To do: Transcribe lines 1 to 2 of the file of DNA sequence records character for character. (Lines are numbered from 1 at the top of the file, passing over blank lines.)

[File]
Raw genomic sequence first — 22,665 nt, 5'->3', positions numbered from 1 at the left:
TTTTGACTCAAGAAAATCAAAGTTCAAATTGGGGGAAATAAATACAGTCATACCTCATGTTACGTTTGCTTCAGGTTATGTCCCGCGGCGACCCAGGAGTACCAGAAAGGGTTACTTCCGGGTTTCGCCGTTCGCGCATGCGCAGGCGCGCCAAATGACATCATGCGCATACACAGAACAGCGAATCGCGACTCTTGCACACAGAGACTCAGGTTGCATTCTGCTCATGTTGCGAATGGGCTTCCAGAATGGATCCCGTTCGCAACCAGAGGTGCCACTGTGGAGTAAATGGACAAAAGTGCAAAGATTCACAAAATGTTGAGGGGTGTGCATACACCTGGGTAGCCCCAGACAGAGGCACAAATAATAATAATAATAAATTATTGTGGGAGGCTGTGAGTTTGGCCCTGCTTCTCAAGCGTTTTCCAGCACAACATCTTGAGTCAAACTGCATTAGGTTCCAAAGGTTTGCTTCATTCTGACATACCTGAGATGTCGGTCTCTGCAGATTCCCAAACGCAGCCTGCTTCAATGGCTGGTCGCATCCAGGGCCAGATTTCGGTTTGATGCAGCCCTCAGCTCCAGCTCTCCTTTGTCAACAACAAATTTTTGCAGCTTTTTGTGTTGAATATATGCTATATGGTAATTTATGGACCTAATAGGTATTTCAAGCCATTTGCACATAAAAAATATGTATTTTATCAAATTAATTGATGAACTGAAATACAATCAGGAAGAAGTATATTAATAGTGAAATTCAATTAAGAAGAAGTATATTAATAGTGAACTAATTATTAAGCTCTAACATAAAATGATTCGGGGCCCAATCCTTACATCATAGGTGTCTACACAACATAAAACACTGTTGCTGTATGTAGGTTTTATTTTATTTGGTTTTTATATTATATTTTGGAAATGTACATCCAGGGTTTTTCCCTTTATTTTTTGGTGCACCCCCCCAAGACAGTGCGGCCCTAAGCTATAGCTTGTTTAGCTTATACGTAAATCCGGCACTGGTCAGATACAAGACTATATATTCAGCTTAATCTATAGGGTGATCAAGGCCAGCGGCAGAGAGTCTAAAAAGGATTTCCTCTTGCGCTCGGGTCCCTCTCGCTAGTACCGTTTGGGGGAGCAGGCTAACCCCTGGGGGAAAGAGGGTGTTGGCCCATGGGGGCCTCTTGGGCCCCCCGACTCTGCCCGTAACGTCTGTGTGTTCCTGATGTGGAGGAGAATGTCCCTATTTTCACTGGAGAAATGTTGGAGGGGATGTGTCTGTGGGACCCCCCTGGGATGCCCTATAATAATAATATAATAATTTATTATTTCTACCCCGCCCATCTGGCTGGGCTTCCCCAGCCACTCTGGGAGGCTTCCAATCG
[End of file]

Raw genomic sequence first — 22,665 nt, 5'->3', positions numbered from 1 at the left:
TTTTGACTCAAGAAAATCAAAGTTCAAATTGGGGGAAATAAATACAGTCATACCTCATGTTACGTTTGCTTCAGGTTATGTCCCGCGGCGACCCAGGAGTACCAGAAAGGGTTACTTCCGGGTTTCGCCGTTCGCGCATGCGCAGGCGCGCCAAATGACATCATGCGCATACACAGAACAGCGAATCGCGACTCTTGCACACAGAGACTCAGGTTGCATTCTGCTCATGTTGCGAATGGGCTTCCAGAATGGATCCCGTTCGCAACCAGAGGTGCCACTGTGGAGTAAATGGACAAAAGTGCAAAGATTCACAAAATGTTGAGGGGTGTGCATACACCTGGGTAGCCCCAGACAGAGGCACAAATAATAATAATAATAAATTATTGTGGGAGGCTGTGAGTTTGGCCCTGCTTCTCAAGCGTTTTCCAGCACAACATCTTGAGTCAAACTGCATTAGGTTCCAAAGGTTTGCTTCATTCTGACATACCTGAGATGTCGGTCTCTGCAGATTCCCAAACGCAGCCTGCTTCAATGGCTGGTCGCATCCAGGGCCAGATTTCGGTTTGATGCAGCCCTCAGCTCCAGCTCTCCTTTGTCAACAACAAATTTTTGCAGCTTTTTGTGTTGAATATATGCTATATGGTAATTTATGGACCTAATAGGTATTTCAAGCCATTTGCACATAAAAAATATGTATTTTATCAAATTAATTGATGAACTGAAATACAATCAGGAAGAAGTATATTAATAGTGAAATTCAATTAAGAAGAAGTATATTAATAGTGAACTAATTATTAAGCTCTAACATAAAATGATTCGGGGCCCAATCCTTACATCATAGGTGTCTACACAACATAAAACACTGTTGCTGTATGTAGGTTTTATTTTATTTGGTTTTTATATTATATTTTGGAAATGTACATCCAGGGTTTTTCCCTTTATTTTTTGGTGCACCCCCCCAAGACAGTGCGGCCCTAAGCTATAGCTTGTTTAGCTTATACGTAAATCCGGCACTGGTCAGATACAAGACTATATATTCAGCTTAATCTATAGGGTGATCAAGGCCAGCGGCAGAGAGTCTAAAAAGGATTTCCTCTTGCGCTCGGGTCCCTCTCGCTAGTACCGTTTGGGGGAGCAGGCTAACCCCTGGGGGAAAGAGGGTGTTGGCCCATGGGGGCCTCTTGGGCCCCCCGACTCTGCCCGTAACGTCTGTGTGTTCCTGATGTGGAGGAGAATGTCCCTATTTTCACTGGAGAAATGTTGGAGGGGATGTGTCTGTGGGACCCCCCTGGGATGCCCTATAATAATAATATAATAATTTATTATTTCTACCCCGCCCATCTGGCTGGGCTTCCCCAGCCACTCTGGGAGGCTTCCAATCG